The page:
So, the Google car has now been in an accident that was clearly its fault. For those who have not yet heard about this, see, e.g., http://spectrum.ieee.org/cars-that-think/transportation/self-driving/google-car-may-actually-have-helped-cause-an-accident. Now, it is unfair to criticise the car on its numerical record – it has clearly covered enormous ground with no serious faults so far. Kudos!!
However, the record has been achieved by being careful and conservative. The real issue arises in a scenario which, in the words of the manager of the project, “is a classic example of the negotiation that’s a normal part of driving — we’re all trying to predict each other’s movements. In this case, we clearly bear some responsibility, because if our car hadn’t moved there wouldn’t have been a collision.” So, the real question is when and how exactly these kinds of predictions will get integrated.
By the time the Google car really does leave the sunny confines of California and go to places where the driving is much more adventurous and the very rules of the road are much of a negotiated truce, the numbers will rise from a single digit number of near-misses to a much more routine occurrence without the capacity for this car to reason explicitly about other drivers and their strategies.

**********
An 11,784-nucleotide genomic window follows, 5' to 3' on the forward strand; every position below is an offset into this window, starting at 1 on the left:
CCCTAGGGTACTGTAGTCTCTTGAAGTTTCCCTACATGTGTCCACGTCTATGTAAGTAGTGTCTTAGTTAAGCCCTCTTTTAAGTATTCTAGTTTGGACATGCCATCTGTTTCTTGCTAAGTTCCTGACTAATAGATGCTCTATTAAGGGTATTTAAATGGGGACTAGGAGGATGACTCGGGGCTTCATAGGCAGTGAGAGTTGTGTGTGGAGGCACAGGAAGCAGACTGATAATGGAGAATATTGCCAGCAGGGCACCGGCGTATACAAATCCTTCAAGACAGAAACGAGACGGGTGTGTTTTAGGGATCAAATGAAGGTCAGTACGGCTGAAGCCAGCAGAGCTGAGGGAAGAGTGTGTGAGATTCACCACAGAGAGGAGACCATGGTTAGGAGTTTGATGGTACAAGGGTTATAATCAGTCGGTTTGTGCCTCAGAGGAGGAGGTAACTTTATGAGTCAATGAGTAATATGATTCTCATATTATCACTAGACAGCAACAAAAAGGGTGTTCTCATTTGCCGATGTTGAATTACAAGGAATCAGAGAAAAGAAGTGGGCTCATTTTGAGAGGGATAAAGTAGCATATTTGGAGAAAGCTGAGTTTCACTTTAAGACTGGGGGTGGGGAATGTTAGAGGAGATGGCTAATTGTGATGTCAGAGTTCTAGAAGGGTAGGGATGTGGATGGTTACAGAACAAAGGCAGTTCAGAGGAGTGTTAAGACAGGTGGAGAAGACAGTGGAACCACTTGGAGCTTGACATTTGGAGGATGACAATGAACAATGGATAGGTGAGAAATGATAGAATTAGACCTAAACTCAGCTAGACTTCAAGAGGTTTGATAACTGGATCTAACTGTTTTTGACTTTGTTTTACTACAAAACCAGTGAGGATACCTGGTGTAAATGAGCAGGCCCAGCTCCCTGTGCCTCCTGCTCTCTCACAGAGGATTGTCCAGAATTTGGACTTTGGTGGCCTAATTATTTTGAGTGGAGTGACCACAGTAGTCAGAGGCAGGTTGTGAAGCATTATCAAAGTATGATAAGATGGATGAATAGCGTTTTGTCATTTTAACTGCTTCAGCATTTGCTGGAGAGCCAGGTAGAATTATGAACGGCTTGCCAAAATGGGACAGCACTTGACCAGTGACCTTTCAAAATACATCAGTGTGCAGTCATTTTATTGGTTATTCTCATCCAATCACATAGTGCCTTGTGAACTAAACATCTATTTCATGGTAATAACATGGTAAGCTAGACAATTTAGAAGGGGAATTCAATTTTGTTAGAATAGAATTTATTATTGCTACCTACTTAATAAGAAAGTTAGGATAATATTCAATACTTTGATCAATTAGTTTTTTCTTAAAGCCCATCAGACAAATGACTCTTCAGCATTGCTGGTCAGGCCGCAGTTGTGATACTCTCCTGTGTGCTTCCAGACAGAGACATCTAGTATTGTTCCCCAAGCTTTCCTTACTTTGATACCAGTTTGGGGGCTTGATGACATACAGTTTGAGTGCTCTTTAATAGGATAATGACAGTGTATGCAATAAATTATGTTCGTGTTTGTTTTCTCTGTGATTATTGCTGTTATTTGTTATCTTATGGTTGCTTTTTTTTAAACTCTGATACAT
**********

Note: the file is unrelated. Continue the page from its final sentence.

This is a question we worry about quite a bit in my group, ranging from lab-scale human subject experiments, e.g.,
to theoretical ideas for how best to achieve such interaction, e.g., http://arxiv.org/abs/1507.07688 (official version: doi:10.1016/j.artint.2016.02.004). We do not directly have the opportunity to contribute to what is running in the car, but I do hope such ideas make their way into it, to fully realise the potential of this fascinating new technology!